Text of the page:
Tuesday, July 20, 2010
Glancing briefly at the wad of junk mail daily stuffed inside our mailbox, my attention was grabbed by a flashy, glossy color insert courtesy of the folks at Jack In The Box, who are currently hawking both a revamped "late night" drive thru menu and their venture into the realm of Mexican food. And if you didn't think Mexican food could get more half-assed than Taco Bell's Volcano Taco, think again. Or should I say, look closer at the image I've helpfully pasted above. What caught my eye was the fact that Jack In The Box features a crunchy shell taco (we're already far from the realm of la auténtica comida mexicana, but wait for it) featuring a single slice of American Processed Cheese almost thoughtfully tucked into the side of each taco shell. It looks absurd in the officially-sanctioned corporate advertising photo, and I can't imagine how foul it looks in real life. I picture it drooping, in a quickly-congealing lump of yellow-orange, across the brittle taco shell, breaking apart in one chunk with the first tentative bite.
Never mind the fact that cheese plays a very small role in authentic tacos. Never mind the fact that when cheese does make a rare appearance, it is typically in the form of the very mild and crumbled queso blanco. I'll even be willing to admit that American-style tacos, from Southern California to the Texas border, are often smothered in cheese and taste none the worse for it. But even the barbarians have the common decency to shred the stuff before handing the taco over.
Looking at such horrors, I remind myself that much of the country remains stranded in what I've dubbed the Malo Corridor of Mexican Food, a zone buffeted on the one hand by junkfood chains like Taco Bell, Taco John's or Del Taco and on the other by grinningly genteel "casual dining" Mexican-American restaurants with all-English menus, deep-fried burritos, enormous taco salads and Super Nachos. It's largely what I grew up with passing for Mexican food, with two greasy crunchy tacos and a pintos 'n cheese from Taco Bell after soccer practice fixing my jones, or a family visit to Chi Chi's in Appleton in the pre-Hepatitis A days, or any number of countless and now-forgotten interchangeable variations on cheese-drenched platters with mild side-optional salsas.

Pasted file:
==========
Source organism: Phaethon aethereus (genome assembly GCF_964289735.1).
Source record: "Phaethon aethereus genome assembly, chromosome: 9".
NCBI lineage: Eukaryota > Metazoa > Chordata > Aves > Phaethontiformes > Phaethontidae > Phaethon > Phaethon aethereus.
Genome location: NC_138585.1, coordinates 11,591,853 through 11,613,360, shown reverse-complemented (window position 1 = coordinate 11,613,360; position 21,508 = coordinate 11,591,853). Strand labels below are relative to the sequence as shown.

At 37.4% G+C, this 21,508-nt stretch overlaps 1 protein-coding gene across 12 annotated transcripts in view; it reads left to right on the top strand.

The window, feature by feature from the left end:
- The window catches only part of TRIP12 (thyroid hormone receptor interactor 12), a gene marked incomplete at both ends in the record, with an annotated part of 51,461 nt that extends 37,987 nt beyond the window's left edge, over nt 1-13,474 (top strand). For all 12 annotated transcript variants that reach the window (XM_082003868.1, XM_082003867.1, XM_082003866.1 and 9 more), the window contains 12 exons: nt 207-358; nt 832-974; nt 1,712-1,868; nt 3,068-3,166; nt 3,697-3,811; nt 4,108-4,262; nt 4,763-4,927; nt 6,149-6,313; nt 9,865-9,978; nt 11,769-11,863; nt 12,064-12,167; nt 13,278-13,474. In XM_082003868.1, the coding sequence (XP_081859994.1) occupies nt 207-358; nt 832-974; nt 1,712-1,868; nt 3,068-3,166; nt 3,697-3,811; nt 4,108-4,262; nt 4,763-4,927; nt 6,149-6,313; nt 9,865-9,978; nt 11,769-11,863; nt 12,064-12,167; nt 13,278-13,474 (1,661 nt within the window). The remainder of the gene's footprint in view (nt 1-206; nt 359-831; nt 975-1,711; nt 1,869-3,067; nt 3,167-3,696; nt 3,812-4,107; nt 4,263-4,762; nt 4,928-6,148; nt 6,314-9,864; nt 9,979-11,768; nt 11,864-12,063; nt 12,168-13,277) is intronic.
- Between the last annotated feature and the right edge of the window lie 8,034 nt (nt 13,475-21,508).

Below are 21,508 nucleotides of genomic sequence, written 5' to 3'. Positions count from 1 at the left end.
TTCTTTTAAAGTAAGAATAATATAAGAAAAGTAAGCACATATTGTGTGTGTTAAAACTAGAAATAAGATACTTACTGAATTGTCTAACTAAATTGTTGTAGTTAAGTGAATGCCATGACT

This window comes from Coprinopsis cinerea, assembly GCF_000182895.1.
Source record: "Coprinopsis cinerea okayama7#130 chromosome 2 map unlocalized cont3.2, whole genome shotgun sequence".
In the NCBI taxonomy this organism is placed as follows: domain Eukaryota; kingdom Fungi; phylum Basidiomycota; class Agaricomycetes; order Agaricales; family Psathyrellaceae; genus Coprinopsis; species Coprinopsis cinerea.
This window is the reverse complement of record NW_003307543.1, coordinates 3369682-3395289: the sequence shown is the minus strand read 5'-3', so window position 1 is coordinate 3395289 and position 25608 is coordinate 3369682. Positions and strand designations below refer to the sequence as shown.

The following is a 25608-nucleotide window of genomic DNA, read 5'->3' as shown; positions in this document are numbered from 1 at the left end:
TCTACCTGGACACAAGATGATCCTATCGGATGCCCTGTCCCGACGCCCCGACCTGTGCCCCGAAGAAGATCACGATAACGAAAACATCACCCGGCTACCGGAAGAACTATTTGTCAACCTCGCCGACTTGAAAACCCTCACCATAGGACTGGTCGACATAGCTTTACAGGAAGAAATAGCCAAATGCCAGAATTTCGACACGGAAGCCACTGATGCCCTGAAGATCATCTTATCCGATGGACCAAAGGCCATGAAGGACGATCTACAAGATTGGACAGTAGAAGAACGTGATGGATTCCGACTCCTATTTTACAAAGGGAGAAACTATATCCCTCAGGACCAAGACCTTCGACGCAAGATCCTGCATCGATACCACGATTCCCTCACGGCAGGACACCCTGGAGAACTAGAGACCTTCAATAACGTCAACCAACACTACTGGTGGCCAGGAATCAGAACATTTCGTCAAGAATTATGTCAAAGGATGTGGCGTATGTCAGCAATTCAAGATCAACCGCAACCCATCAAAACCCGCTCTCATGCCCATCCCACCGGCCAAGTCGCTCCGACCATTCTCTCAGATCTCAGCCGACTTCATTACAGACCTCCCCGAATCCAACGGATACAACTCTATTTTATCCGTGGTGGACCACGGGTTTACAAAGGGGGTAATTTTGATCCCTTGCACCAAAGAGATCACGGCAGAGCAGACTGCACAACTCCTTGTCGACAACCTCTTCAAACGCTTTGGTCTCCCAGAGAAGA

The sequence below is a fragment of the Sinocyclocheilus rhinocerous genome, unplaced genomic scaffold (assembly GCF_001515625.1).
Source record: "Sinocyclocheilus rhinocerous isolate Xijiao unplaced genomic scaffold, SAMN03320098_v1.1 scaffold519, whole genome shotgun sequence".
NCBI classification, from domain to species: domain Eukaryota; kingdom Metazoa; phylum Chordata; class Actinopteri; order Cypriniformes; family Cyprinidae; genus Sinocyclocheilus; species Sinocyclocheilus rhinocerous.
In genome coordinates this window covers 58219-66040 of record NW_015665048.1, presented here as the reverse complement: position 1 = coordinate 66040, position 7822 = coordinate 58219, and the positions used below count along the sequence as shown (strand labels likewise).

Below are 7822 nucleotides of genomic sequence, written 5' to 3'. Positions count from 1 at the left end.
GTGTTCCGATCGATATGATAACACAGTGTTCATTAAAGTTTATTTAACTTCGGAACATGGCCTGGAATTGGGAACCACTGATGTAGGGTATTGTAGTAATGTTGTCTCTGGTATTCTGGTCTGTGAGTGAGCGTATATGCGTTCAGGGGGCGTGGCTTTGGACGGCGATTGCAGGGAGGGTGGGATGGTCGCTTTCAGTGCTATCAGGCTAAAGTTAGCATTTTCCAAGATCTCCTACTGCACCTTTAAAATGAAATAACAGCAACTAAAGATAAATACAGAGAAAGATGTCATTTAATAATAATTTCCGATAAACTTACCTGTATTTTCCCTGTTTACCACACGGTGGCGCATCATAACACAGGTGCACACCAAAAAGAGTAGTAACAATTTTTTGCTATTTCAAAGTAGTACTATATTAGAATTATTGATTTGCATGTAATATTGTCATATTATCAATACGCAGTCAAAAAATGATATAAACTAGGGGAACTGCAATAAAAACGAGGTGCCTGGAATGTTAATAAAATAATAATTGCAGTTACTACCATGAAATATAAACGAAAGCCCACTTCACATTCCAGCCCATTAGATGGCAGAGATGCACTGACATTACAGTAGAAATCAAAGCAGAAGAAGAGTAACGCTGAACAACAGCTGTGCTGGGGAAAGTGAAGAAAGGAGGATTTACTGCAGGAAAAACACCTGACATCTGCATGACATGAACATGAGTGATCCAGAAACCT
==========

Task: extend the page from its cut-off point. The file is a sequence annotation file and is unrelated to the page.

And yet, the taco revolution continues to spread, north and east. Those of us ensconced safely within the borders of Southern California may feel smug when it comes to authentic border food, but as the country's Hispanic population expands and shifts, better food follows. I was first struck by this a few summers ago visiting my wife's family in Walla Walla, Washington. Hardly a bastion of Hispanic culture, the region nevertheless has seen a large influx of Latino families, especially during the harvest season when the valley sags under the weight of wheat and sweet onions. A surprising addition to Walla Walla has been the presence of several competing and rather excellent taco trucks setting up residences in various locations, such as El Taco Loco, parked in front of the Melody Muffler and offering an authentic menu like lengua tacos for cheap. Similar stories are being told in regions of the rural Midwest, long forced to subside on Mexican Pizzas and bland jars of Pace Picante Sauce and now boasting solid offerings of tacos sudados or tacos al pastor (and perhaps even glasses of horchata). The reasons for this steady influx of new immigrants aren't necessarily positive ones - far too often, the work bringing new immigrants is dangerous, non-unionized and exhausting, thus dominated by recent arrivals lacking a solid education. But if any positives are to be found among the many crimes committed by Nebraska pig farms or Kansas livestock operations, the cultivation of self-sustaining Hispanic communities among formerly lily-white farming towns may be one.
There's more to the story than taco trucks, of course. Chefs like Rick Bayless have been drawing attention to the possibilities of combining authentic Mexican fare with gourmet techniques for years, and his 1987 book Authentic Mexican: Regional Cooking from the Heart of Mexico is a landmark text. Yet I can't help but feel that we're at yet another tipping point in culinary history when more Americans than ever before are sampling real or nearly-real approximations of Mexican cuisine, from five-course dinners to 75 cent street tacos. While there remains an almost overwhelming dependence upon processed taco junk, it's also never been easier to sample a cabeza taco.